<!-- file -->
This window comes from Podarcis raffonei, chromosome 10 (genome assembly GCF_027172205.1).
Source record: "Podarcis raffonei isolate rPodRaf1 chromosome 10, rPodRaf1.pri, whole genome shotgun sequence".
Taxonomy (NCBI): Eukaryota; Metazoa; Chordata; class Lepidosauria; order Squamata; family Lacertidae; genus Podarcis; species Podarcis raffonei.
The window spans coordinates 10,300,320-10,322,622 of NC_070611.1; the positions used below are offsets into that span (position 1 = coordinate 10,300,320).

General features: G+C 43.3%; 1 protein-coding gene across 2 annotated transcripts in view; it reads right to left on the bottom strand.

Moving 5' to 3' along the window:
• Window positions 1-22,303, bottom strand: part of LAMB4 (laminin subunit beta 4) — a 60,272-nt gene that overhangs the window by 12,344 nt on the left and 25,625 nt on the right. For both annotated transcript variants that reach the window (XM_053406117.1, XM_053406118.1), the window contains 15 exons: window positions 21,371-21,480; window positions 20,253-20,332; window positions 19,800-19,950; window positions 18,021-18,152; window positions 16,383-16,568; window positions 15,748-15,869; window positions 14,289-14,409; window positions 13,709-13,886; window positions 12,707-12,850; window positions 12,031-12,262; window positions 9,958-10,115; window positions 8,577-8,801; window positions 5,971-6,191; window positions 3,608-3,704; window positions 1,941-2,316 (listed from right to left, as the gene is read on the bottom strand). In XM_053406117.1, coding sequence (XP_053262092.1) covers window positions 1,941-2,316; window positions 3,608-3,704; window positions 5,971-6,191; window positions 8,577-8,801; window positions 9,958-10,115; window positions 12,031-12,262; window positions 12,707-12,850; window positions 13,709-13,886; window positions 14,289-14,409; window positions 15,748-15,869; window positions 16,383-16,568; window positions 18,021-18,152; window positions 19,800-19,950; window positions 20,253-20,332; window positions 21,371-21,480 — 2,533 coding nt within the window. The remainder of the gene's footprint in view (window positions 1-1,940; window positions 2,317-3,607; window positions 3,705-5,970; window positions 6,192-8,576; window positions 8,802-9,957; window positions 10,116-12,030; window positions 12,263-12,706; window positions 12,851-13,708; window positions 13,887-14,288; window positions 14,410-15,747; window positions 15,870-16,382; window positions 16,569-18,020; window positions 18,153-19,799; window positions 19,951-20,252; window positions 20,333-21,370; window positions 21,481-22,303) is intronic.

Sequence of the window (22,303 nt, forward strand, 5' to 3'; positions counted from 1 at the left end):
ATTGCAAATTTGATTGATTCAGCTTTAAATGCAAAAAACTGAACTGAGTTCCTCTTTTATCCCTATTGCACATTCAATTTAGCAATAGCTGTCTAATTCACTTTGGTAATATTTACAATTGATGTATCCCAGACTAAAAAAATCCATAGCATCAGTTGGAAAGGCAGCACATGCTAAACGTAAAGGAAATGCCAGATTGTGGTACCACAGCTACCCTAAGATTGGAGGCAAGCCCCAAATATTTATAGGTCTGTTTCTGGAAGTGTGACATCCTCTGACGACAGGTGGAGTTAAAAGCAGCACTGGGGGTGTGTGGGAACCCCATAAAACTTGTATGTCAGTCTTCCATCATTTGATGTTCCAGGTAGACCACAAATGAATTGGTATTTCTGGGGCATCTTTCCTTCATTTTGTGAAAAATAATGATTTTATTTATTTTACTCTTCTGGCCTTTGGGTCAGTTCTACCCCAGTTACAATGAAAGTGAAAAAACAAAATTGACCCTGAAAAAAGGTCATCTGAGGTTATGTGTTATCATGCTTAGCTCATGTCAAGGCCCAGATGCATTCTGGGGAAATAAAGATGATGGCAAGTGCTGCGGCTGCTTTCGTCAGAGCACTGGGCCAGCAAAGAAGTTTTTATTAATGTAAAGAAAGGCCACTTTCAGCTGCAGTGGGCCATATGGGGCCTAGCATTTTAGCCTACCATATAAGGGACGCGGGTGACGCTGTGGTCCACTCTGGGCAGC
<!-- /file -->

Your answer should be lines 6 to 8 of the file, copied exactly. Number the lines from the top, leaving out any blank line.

Moving 5' to 3' along the window:
• Window positions 1-22,303, bottom strand: part of LAMB4 (laminin subunit beta 4) — a 60,272-nt gene that overhangs the window by 12,344 nt on the left and 25,625 nt on the right. For both annotated transcript variants that reach the window (XM_053406117.1, XM_053406118.1), the window contains 15 exons: window positions 21,371-21,480; window positions 20,253-20,332; window positions 19,800-19,950; window positions 18,021-18,152; window positions 16,383-16,568; window positions 15,748-15,869; window positions 14,289-14,409; window positions 13,709-13,886; window positions 12,707-12,850; window positions 12,031-12,262; window positions 9,958-10,115; window positions 8,577-8,801; window positions 5,971-6,191; window positions 3,608-3,704; window positions 1,941-2,316 (listed from right to left, as the gene is read on the bottom strand). In XM_053406117.1, coding sequence (XP_053262092.1) covers window positions 1,941-2,316; window positions 3,608-3,704; window positions 5,971-6,191; window positions 8,577-8,801; window positions 9,958-10,115; window positions 12,031-12,262; window positions 12,707-12,850; window positions 13,709-13,886; window positions 14,289-14,409; window positions 15,748-15,869; window positions 16,383-16,568; window positions 18,021-18,152; window positions 19,800-19,950; window positions 20,253-20,332; window positions 21,371-21,480 — 2,533 coding nt within the window. The remainder of the gene's footprint in view (window positions 1-1,940; window positions 2,317-3,607; window positions 3,705-5,970; window positions 6,192-8,576; window positions 8,802-9,957; window positions 10,116-12,030; window positions 12,263-12,706; window positions 12,851-13,708; window positions 13,887-14,288; window positions 14,410-15,747; window positions 15,870-16,382; window positions 16,569-18,020; window positions 18,153-19,799; window positions 19,951-20,252; window positions 20,333-21,370; window positions 21,481-22,303) is intronic.

Sequence of the window (22,303 nt, forward strand, 5' to 3'; positions counted from 1 at the left end):